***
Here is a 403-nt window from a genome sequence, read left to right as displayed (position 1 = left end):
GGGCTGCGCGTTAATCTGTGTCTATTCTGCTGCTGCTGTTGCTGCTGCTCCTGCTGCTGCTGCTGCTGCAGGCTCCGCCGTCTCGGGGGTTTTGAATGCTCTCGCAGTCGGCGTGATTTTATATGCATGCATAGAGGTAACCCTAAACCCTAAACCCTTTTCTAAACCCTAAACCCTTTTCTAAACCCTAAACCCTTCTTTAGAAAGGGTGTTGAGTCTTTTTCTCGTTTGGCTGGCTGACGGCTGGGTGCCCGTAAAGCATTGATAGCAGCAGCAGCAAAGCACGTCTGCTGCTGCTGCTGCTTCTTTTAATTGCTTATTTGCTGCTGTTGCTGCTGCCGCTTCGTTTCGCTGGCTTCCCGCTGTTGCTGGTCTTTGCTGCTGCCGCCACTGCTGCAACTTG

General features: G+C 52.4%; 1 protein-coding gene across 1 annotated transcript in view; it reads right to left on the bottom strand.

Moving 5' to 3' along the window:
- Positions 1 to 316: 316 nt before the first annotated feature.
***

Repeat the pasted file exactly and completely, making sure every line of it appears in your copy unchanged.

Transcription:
Here is a 403-nt window from a genome sequence, read left to right as displayed (position 1 = left end):
GGGCTGCGCGTTAATCTGTGTCTATTCTGCTGCTGCTGTTGCTGCTGCTCCTGCTGCTGCTGCTGCTGCAGGCTCCGCCGTCTCGGGGGTTTTGAATGCTCTCGCAGTCGGCGTGATTTTATATGCATGCATAGAGGTAACCCTAAACCCTAAACCCTTTTCTAAACCCTAAACCCTTTTCTAAACCCTAAACCCTTCTTTAGAAAGGGTGTTGAGTCTTTTTCTCGTTTGGCTGGCTGACGGCTGGGTGCCCGTAAAGCATTGATAGCAGCAGCAGCAAAGCACGTCTGCTGCTGCTGCTGCTTCTTTTAATTGCTTATTTGCTGCTGTTGCTGCTGCCGCTTCGTTTCGCTGGCTTCCCGCTGTTGCTGGTCTTTGCTGCTGCCGCCACTGCTGCAACTTG

General features: G+C 52.4%; 1 protein-coding gene across 1 annotated transcript in view; it reads right to left on the bottom strand.

Moving 5' to 3' along the window:
- Positions 1 to 316: 316 nt before the first annotated feature.